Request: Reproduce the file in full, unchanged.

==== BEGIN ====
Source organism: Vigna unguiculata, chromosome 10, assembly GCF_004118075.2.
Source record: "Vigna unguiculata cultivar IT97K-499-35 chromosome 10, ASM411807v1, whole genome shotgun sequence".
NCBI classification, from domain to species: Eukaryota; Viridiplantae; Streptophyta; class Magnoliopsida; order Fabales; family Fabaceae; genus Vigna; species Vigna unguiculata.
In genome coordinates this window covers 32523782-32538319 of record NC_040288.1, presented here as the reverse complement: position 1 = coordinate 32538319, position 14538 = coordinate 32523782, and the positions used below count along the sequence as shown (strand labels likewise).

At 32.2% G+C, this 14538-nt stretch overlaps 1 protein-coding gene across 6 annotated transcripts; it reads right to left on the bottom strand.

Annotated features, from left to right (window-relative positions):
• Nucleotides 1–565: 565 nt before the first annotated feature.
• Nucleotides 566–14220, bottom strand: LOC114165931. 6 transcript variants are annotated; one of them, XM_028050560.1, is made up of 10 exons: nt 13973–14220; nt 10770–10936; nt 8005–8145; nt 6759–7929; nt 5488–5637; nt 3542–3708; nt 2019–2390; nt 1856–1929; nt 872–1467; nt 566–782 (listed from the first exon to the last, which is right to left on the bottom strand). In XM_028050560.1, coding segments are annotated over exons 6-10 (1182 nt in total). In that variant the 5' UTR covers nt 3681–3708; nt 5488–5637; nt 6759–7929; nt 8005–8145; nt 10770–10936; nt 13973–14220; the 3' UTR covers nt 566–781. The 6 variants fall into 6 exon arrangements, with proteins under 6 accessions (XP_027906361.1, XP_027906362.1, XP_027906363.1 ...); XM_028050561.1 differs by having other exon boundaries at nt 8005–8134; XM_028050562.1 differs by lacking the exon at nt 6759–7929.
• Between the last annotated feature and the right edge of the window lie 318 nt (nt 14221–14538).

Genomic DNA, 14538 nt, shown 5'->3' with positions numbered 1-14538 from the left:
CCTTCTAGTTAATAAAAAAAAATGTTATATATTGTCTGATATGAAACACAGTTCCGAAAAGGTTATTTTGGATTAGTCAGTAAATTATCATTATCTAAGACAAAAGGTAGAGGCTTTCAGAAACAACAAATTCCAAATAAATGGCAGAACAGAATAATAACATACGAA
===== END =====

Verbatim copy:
Source organism: Vigna unguiculata, chromosome 10, assembly GCF_004118075.2.
Source record: "Vigna unguiculata cultivar IT97K-499-35 chromosome 10, ASM411807v1, whole genome shotgun sequence".
NCBI classification, from domain to species: Eukaryota; Viridiplantae; Streptophyta; class Magnoliopsida; order Fabales; family Fabaceae; genus Vigna; species Vigna unguiculata.
In genome coordinates this window covers 32523782-32538319 of record NC_040288.1, presented here as the reverse complement: position 1 = coordinate 32538319, position 14538 = coordinate 32523782, and the positions used below count along the sequence as shown (strand labels likewise).

At 32.2% G+C, this 14538-nt stretch overlaps 1 protein-coding gene across 6 annotated transcripts; it reads right to left on the bottom strand.

Annotated features, from left to right (window-relative positions):
• Nucleotides 1–565: 565 nt before the first annotated feature.
• Nucleotides 566–14220, bottom strand: LOC114165931. 6 transcript variants are annotated; one of them, XM_028050560.1, is made up of 10 exons: nt 13973–14220; nt 10770–10936; nt 8005–8145; nt 6759–7929; nt 5488–5637; nt 3542–3708; nt 2019–2390; nt 1856–1929; nt 872–1467; nt 566–782 (listed from the first exon to the last, which is right to left on the bottom strand). In XM_028050560.1, coding segments are annotated over exons 6-10 (1182 nt in total). In that variant the 5' UTR covers nt 3681–3708; nt 5488–5637; nt 6759–7929; nt 8005–8145; nt 10770–10936; nt 13973–14220; the 3' UTR covers nt 566–781. The 6 variants fall into 6 exon arrangements, with proteins under 6 accessions (XP_027906361.1, XP_027906362.1, XP_027906363.1 ...); XM_028050561.1 differs by having other exon boundaries at nt 8005–8134; XM_028050562.1 differs by lacking the exon at nt 6759–7929.
• Between the last annotated feature and the right edge of the window lie 318 nt (nt 14221–14538).

Genomic DNA, 14538 nt, shown 5'->3' with positions numbered 1-14538 from the left:
CCTTCTAGTTAATAAAAAAAAATGTTATATATTGTCTGATATGAAACACAGTTCCGAAAAGGTTATTTTGGATTAGTCAGTAAATTATCATTATCTAAGACAAAAGGTAGAGGCTTTCAGAAACAACAAATTCCAAATAAATGGCAGAACAGAATAATAACATACGAA